Darkness: Direct, bright light exposure (such as direct sunshine or glaring spotlights) can cause protein hazes and off aromas. Fortunately most household lighting isn’t that powerful. When given the choice, a darker area is always preferable to lighter.
Vibration: It may surprise you to learn that this is even a problem. But whether the vibration comes from appliances or a railroad junction outside the living room window, it can shake the wine so badly that some of the ageing processes don’t work, and the wine simply falls apart.
Odors: Most people don’t store paint or gasoline in their refrigerator, for the reason that the volatiles and solvents in petrochemicals, cleaning agents and household chemicals would rapidly taint food, rendering it inedible. The same thing could happen to your wine, if it becomes exposed to volatiles or other chemicals. The place in most houses where odorous chemicals are stored is the basement.
Tips for Battling Ageing Problems
Temperature fluctuations: Minimize the impact of temperature changes by keeping the wine up against a north-facing wall. Sunlight striking a foundation or the earth around it can cause a temperature flux, so steer clear of south-facing walls. You might also want to build an enclosure around your wine rack if it’s out in the open: this can help diminish convection currents, and increase thermal inertia. The enclosure doesn’t have to be anything fancy; you can create it from things as simple as Tyvek (the foam-board house insulating material), duct-tape and corner brackets.
Lack of humidity: In colder, drier climates like the north and the midwest, humidity can drop quite low, especially in winter. Too low and your corks will dry out, allowing oxidation and, potentially, leakage. Humidifiers sold for home use are not a good answer; they work too well, and can cause a build-up of mold and mildew in places like the basement, where air circulation is low. It makes more sense to set up a passive humidifier. Essentially this is a pan of water, a clean dishcloth and a cinderblock. Set the pan of water on top of the cinderblock in your wine cellar, drape the dishcloth half-in and half-out of the pan, and tuck the bottom end on top of the block. This will allow the towel to wick the moisture out of the pan and increase the evaporation into the air. The cinder block will hold any excess moisture and release it slowly, helping keep the humidity steady, even in a cellaring area as big as 10 feet by 10 feet.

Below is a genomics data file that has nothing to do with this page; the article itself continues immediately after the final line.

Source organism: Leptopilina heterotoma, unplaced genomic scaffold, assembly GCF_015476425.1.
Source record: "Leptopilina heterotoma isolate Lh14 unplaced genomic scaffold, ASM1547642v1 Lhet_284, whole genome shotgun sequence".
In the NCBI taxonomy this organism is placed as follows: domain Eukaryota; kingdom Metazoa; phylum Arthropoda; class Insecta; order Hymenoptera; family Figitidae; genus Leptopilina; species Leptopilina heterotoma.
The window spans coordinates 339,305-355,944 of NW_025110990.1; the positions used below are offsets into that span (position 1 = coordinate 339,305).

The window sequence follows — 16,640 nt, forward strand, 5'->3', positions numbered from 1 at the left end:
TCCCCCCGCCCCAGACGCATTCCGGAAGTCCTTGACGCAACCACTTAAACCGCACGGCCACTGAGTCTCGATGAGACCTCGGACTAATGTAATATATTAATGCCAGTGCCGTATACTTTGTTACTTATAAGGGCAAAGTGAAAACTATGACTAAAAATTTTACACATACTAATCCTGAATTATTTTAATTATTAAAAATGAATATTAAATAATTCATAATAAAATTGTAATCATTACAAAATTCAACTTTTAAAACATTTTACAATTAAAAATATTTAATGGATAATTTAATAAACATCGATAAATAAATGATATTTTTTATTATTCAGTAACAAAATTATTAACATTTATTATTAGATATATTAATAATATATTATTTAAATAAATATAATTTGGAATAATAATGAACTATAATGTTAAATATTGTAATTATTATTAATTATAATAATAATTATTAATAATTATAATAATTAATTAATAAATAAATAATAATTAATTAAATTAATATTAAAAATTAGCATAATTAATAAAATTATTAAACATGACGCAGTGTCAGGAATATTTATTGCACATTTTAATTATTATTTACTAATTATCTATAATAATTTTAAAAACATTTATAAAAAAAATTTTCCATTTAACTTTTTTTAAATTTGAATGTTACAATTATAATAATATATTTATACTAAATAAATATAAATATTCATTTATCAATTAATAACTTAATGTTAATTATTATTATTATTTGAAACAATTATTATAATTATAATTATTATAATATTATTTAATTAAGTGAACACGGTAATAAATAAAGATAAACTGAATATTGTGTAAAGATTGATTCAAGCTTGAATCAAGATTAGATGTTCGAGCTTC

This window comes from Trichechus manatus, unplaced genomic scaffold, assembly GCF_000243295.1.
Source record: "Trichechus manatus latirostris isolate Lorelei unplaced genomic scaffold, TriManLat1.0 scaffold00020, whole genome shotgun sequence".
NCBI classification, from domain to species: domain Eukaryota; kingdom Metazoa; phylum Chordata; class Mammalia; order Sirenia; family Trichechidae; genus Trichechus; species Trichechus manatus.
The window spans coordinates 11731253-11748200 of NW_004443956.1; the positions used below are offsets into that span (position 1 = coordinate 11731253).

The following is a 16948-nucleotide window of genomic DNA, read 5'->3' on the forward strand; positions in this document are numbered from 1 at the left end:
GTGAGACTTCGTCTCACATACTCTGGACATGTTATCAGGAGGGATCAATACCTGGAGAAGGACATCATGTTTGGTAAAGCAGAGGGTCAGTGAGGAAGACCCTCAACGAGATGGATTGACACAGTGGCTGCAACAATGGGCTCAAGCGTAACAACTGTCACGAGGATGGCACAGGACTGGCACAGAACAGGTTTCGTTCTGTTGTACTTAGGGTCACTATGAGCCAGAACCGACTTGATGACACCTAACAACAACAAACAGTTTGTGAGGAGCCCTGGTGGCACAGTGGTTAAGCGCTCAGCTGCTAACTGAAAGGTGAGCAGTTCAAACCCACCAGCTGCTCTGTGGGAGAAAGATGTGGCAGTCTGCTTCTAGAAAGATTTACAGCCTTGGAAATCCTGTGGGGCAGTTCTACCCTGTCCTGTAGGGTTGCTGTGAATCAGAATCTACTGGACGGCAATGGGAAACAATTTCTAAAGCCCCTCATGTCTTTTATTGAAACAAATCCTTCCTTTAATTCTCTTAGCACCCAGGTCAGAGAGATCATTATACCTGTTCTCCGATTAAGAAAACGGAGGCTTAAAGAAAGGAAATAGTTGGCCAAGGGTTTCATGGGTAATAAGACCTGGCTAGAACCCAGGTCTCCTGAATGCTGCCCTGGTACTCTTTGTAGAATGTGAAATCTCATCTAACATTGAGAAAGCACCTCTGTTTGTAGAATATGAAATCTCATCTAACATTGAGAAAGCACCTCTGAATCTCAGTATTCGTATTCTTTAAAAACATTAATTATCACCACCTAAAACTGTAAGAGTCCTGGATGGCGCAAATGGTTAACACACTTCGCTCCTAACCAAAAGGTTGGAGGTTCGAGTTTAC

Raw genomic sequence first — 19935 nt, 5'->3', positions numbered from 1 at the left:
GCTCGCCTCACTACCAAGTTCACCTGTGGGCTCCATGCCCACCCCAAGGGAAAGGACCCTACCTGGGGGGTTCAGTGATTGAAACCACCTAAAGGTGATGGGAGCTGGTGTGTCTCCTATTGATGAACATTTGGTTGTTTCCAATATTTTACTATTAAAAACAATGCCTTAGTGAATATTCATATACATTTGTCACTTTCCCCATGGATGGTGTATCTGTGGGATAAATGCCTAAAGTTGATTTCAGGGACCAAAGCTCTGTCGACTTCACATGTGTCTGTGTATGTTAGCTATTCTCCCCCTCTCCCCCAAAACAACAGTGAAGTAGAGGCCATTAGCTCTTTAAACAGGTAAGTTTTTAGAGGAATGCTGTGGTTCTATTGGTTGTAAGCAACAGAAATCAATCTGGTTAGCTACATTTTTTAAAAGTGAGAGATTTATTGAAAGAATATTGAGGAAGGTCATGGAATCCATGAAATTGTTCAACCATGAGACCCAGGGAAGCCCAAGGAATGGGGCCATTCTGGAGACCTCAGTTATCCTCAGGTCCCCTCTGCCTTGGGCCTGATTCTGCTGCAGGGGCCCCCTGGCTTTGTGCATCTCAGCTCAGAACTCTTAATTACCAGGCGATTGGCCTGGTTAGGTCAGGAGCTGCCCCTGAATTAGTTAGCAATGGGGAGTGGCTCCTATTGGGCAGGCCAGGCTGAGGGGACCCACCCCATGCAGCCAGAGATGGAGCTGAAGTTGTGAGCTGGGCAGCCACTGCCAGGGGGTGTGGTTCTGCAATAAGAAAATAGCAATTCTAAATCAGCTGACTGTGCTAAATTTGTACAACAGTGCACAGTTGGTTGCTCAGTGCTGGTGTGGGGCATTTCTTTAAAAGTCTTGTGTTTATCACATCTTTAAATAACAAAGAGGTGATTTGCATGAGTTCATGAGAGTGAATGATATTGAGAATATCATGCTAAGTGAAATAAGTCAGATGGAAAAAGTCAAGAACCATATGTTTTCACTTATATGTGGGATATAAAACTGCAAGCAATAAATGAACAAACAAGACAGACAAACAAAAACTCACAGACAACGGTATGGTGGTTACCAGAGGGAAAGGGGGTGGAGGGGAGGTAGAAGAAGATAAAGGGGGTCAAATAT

Cellaring wine used to be a rich man’s game. Other than wine merchants storing stock for future sale, only the highly wealthy could afford to purchase age-worthy wines in large volumes, and then wait as the years passed to sample them as they approached their peak. The French used to say that you didn’t buy Bordeaux for yourself, you bought it for your children, while you drank the wine your father had bought.
Now home winemakers can also age their wine, simply, easily and much more cost-effectively than their predecessors. With wine kits, you can age a wide range of varietals and styles, from growing regions around the world. You may even feel a sense of poetry about it, following your wine down the years, watching it evolve, tasting the changes and appreciating the ebb and flow of time. However, at the same time, you shouldn’t wait too long, lest your wine become aged past its prime.